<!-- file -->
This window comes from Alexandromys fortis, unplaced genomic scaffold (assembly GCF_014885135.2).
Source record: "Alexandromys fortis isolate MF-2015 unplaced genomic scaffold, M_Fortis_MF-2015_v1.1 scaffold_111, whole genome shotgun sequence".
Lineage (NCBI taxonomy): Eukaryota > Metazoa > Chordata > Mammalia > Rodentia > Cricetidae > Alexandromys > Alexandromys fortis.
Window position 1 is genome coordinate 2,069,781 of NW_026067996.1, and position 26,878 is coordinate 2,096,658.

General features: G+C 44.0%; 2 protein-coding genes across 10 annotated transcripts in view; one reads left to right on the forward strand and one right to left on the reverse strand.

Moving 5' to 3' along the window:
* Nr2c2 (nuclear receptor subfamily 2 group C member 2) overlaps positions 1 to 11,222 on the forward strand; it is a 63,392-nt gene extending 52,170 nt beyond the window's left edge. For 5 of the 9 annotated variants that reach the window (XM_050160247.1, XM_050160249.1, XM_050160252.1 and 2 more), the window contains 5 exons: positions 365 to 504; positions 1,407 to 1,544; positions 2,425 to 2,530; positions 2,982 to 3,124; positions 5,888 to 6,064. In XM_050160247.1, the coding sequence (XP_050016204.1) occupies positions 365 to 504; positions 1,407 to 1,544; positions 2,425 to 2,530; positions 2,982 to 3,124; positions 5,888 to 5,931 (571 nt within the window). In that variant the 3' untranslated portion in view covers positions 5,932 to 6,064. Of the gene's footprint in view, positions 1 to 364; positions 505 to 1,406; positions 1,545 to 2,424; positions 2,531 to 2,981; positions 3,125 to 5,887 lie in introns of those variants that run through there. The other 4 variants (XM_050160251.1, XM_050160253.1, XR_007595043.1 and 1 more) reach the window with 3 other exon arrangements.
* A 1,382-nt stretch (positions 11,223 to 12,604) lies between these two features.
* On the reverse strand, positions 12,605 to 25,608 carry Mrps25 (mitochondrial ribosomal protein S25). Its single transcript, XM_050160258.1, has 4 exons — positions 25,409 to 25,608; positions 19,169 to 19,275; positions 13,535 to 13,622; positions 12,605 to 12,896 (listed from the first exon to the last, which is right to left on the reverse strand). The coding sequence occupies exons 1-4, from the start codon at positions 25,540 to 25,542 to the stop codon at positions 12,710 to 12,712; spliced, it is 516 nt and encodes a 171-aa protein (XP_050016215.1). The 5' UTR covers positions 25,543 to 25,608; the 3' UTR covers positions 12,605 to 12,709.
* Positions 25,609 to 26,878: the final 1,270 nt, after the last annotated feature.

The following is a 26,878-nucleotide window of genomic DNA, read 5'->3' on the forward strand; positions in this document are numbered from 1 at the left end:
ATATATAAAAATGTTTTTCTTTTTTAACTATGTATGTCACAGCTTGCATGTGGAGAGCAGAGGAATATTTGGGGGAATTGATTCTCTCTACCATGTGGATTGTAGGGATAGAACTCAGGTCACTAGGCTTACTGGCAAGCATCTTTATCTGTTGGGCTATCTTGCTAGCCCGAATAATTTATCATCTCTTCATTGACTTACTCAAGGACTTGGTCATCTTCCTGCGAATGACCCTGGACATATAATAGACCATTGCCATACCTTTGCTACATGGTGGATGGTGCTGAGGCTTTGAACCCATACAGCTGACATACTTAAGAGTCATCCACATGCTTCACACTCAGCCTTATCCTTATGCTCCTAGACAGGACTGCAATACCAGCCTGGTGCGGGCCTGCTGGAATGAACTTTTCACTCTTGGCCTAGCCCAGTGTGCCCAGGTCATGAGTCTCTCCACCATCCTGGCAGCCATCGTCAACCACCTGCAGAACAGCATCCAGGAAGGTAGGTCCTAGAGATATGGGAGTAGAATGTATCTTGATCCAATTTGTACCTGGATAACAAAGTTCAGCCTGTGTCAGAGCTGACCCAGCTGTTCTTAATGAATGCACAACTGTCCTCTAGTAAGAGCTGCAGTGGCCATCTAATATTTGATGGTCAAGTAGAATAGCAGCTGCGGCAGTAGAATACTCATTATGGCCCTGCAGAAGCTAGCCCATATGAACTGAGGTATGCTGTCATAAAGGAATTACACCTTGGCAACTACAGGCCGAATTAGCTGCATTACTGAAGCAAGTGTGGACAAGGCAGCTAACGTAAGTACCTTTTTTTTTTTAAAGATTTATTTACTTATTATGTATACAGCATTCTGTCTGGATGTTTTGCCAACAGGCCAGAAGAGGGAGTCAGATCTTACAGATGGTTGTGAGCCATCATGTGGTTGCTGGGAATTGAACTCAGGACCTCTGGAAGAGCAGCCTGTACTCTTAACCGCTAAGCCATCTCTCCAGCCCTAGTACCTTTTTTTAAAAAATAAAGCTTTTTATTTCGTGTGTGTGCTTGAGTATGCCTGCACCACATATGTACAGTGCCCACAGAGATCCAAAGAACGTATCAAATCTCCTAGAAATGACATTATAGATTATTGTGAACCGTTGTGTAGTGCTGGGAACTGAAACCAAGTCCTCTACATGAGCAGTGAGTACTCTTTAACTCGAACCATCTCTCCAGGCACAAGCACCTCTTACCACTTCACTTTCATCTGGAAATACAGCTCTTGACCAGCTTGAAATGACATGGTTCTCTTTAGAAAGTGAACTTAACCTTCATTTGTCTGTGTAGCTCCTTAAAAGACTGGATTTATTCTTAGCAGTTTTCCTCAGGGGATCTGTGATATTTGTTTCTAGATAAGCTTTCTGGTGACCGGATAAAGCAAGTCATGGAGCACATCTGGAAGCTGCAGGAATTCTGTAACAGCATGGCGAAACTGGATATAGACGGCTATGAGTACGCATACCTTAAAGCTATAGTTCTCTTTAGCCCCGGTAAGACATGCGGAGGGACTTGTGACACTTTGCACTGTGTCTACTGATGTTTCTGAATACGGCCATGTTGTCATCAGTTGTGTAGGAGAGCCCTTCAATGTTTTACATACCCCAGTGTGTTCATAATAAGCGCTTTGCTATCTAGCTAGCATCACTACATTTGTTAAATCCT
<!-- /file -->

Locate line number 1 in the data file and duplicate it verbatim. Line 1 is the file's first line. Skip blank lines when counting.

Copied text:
This window comes from Alexandromys fortis, unplaced genomic scaffold (assembly GCF_014885135.2).